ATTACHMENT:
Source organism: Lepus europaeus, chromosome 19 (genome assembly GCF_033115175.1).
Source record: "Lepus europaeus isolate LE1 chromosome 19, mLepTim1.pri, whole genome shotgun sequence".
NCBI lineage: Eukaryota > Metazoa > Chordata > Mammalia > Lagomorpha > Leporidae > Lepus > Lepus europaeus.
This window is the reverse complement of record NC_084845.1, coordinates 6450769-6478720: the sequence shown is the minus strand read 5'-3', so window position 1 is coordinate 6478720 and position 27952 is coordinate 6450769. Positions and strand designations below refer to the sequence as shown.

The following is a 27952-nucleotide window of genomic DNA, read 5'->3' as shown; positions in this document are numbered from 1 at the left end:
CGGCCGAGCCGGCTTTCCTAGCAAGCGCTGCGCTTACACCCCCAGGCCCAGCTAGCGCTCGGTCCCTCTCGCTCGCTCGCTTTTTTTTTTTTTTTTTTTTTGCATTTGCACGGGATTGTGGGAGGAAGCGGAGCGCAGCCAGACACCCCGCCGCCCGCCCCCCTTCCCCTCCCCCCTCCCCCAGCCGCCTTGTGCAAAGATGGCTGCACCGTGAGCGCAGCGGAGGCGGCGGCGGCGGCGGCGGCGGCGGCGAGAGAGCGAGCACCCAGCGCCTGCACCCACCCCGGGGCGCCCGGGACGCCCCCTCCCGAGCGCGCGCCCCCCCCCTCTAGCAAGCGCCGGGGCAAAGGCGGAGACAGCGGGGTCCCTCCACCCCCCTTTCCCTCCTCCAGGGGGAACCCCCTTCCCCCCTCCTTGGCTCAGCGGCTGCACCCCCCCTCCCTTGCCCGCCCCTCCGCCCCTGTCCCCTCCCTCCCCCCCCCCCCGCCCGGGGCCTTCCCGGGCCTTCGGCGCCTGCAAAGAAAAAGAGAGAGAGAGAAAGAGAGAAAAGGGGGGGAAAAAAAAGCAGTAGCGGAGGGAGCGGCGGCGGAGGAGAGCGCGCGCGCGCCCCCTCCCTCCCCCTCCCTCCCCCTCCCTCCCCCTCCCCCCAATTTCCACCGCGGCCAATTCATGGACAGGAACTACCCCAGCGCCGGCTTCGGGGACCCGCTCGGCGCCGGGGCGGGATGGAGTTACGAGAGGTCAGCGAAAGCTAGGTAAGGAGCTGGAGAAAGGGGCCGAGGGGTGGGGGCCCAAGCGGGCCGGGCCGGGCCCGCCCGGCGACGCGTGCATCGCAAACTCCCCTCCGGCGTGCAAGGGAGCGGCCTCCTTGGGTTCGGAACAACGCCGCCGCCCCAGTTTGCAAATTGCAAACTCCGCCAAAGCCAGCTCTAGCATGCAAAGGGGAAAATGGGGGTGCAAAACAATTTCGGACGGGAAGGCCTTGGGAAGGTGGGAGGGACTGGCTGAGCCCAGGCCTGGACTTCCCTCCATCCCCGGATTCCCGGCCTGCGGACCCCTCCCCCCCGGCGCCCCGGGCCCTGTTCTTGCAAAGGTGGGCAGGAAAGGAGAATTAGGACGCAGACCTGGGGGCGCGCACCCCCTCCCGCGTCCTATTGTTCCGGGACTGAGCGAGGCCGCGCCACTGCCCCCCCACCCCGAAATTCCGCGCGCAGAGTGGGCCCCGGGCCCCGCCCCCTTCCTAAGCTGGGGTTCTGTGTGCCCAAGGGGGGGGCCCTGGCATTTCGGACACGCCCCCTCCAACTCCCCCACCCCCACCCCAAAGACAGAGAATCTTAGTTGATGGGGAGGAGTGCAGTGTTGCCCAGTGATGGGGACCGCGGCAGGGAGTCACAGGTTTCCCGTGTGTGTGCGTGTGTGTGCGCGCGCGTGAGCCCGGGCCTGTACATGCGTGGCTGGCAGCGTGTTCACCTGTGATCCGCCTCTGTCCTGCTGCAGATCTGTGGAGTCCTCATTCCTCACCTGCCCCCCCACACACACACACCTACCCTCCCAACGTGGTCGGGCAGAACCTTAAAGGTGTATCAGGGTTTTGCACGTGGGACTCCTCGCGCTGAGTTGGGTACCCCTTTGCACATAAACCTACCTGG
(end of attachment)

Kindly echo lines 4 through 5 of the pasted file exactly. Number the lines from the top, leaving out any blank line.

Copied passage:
This window is the reverse complement of record NC_084845.1, coordinates 6450769-6478720: the sequence shown is the minus strand read 5'-3', so window position 1 is coordinate 6478720 and position 27952 is coordinate 6450769. Positions and strand designations below refer to the sequence as shown.

The following is a 27952-nucleotide window of genomic DNA, read 5'->3' as shown; positions in this document are numbered from 1 at the left end: